By Michael E. Miller
By Ryan Yousefi
By Kyle Munzenrieder
By Sabrina Rodriguez
By Michael E. Miller
By Carlos Suarez De Jesus
By Luther Campbell
By Kyle Munzenrieder
I am a single mother of a three-year-old daughter who attends Frederick Douglass Elementary and is enrolled in the Head Start program. Not once has she brought home a notice saying, "As role models of the community here to exert positive influences on the young people of the future, the Miami Heat will be appearing at your child's school to lecture on the importance of staying in school, setting good examples, and stressing the need for a college education." These are things I am instilling in my daughter, but to hear them from world-famous Heat players would reinforce the issues for my daughter and a lot of other kids.
When I ride Metrorail on occasion into downtown Miami, it pains me to look out at Overtown and see all the dilapidated buildings. Some buildings are in need of nothing more than a paint job. The Miami Arena, however, sits pristine and unscathed by the overwhelming poverty.
Overtown is not full of mansions and expensive cars like some neighborhoods, but it is home to one and many. I sincerely believe that the Miami Heat players and owners felt they would build the arena, throw scraps at the residents of Overtown, and think nothing of it. Everything the Heat has done for Overtown has been vestiges, offered to Overtown residents as an afterthought.
I challenge the Miami Heat to take action. The players make millions of dollars per year, yet all they contributed as a monetary gift to Overtown was a check for a little over $500? Overtown is one of the poorest places in the country; the people do not need to be patronized. I do not commend the Heat on anything they have done to uplift the Overtown residents. Why? Because a lot more could and should have been done. The Heat made promises to Overtown that they half-heartedly fulfilled. The Heat should be ashamed to call themselves contributors to the Overtown community.
If the Miami Heat cannot think of enough things to do for Overtown, I'll be happy to help them out with a few suggestions:
*Provide free bus passes to teenagers actively enrolled and attending school. They need more than Heat T-shirts to make it.
*How about some paint?
*Schedule more appearances in local elementary and junior high schools in the Overtown area.
*Set up a program that's ongoing and everlasting -- involving Heat players and Overtown residents -- to help beautify Overtown.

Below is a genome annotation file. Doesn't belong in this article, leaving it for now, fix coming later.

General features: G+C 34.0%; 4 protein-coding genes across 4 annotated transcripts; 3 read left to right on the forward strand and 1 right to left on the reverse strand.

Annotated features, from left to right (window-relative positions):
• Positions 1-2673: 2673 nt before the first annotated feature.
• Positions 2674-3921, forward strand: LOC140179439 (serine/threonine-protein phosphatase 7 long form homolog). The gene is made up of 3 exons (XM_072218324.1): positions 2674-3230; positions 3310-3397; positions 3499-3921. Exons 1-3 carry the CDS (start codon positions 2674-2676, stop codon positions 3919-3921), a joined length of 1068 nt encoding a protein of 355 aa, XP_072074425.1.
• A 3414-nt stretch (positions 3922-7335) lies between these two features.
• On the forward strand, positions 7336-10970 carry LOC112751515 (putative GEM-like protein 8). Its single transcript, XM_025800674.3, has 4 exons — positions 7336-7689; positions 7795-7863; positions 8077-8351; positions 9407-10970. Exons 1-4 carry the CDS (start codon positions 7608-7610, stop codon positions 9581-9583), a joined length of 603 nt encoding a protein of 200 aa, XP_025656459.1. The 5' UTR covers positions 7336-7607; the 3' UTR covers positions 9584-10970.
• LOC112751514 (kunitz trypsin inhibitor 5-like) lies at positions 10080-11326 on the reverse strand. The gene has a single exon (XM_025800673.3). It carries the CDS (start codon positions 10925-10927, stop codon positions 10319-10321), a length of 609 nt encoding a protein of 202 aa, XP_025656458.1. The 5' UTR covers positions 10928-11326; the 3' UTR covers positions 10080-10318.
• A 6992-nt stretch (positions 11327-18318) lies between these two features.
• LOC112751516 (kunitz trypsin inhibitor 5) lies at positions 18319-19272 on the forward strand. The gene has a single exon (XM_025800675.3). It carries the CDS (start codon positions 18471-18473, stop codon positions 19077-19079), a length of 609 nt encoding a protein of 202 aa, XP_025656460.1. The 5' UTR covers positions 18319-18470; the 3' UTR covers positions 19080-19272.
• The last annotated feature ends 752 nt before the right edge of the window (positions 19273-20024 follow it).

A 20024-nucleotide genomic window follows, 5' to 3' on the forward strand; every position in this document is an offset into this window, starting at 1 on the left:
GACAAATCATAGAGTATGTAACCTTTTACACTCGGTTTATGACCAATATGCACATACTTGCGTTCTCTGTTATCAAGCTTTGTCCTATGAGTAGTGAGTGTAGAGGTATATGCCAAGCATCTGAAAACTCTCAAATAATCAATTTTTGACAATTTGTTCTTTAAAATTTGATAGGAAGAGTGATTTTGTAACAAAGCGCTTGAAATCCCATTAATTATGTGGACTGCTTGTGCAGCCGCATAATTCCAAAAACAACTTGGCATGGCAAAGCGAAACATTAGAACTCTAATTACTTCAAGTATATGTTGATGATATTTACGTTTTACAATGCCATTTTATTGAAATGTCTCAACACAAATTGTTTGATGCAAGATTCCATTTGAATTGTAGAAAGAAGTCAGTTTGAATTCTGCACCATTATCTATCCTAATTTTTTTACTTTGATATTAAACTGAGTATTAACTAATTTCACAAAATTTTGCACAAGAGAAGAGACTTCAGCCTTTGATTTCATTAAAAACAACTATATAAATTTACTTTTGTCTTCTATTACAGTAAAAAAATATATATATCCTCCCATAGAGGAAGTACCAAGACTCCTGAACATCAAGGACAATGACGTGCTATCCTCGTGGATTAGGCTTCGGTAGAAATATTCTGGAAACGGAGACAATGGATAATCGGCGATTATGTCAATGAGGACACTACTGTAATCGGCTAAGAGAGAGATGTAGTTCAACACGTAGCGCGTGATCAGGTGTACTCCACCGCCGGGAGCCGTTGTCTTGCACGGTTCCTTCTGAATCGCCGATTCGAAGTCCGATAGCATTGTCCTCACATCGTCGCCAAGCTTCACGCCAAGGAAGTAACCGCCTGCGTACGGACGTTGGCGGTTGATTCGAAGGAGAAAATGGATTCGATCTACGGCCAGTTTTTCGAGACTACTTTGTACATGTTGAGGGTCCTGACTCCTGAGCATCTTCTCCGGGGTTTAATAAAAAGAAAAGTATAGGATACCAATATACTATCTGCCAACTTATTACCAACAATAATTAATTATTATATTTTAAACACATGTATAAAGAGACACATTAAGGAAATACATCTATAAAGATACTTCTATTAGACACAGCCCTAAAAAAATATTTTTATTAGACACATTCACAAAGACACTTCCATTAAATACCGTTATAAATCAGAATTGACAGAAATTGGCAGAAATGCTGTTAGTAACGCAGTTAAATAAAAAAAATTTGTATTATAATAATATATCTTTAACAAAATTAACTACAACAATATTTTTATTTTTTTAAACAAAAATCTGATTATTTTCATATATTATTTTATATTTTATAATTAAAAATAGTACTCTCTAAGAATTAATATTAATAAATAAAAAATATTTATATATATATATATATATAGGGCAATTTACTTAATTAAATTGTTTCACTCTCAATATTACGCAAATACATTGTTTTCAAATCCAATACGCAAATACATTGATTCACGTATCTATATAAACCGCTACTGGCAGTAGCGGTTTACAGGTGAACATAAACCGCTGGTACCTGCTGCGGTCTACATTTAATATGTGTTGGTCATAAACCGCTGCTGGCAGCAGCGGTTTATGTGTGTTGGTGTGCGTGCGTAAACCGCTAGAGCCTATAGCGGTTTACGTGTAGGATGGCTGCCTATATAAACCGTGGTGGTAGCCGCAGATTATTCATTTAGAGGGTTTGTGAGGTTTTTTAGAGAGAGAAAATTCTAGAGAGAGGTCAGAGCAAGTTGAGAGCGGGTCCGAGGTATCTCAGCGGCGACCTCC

Yolantha V. Dukes
Is Sam Thomspon Fighting a Winnable War?
Whoa! I hope Sam Thompson ("Uncommon Law," November 7) is not trying to manage the University of Miami School of Law the way the Vietnam War was managed. We all know the result of that: a lot of casualties and a big goose egg in the win column. Already there appear to be a lot of casualties.
Remember, "it takes a village" to build a law school, not someone trying to go it alone. You must "build a bridge," not just use worn-out old campaign slogans such as "top 20 law school" over and over again.
James W. Kelly
Perfectly Professional Paula
I must pay Paula Park the ultimate compliment of saying that I don't know what she personally thinks of UM law school dean Sam Thompson. It was a fine piece of writing by a genuine professional.
Going Hungry and Going Broke
Jen Karetnick's complaint that the new Pacific Heights restaurant ("Fear of Flying," November 7) serves tiny portions with high prices reminds me of the first and last time I ate at sister restaurant Pacific Time on Lincoln Road. The entrees contained so little food that we left hungry after paying too high a price for what we were served. I am not a big eater, but three times the amount of food on our plates would have equaled the main course at any other restaurant. The owners of these restaurants insult their customers.
A Museum Is Railroaded
Mr. David Frankle of the Federal Emergency Management Administration (FEMA) clearly displays why a problem without resolution has developed. Saying that the Gold Coast Railroad Museum ("The Little Museum That Couldn't," October 31) was a Volkswagen before the storm and that we now expect a Cadillac to be paid for with taxpayer's money is not only misleading to the community but once again reaffirms that the volumes of documentation submitted by the museum have been either not read, not understood, or ignored.
I, and any other taxpayer, would not want to think that any government employee or agency would knowingly waste more than one million tax dollars on a nonfunctioning structure. What was not made clear in the article is what created this waste of funds.
As Sean Rowe reported, the Gold Coast Railroad Museum has followed instructions provided by the State of Florida Department of Community Affairs employees. The State of Florida is the grant recipient for FEMA funds. The museum is a sub-grantee. We have never had direct access to the Federal Emergency Management Administration staff.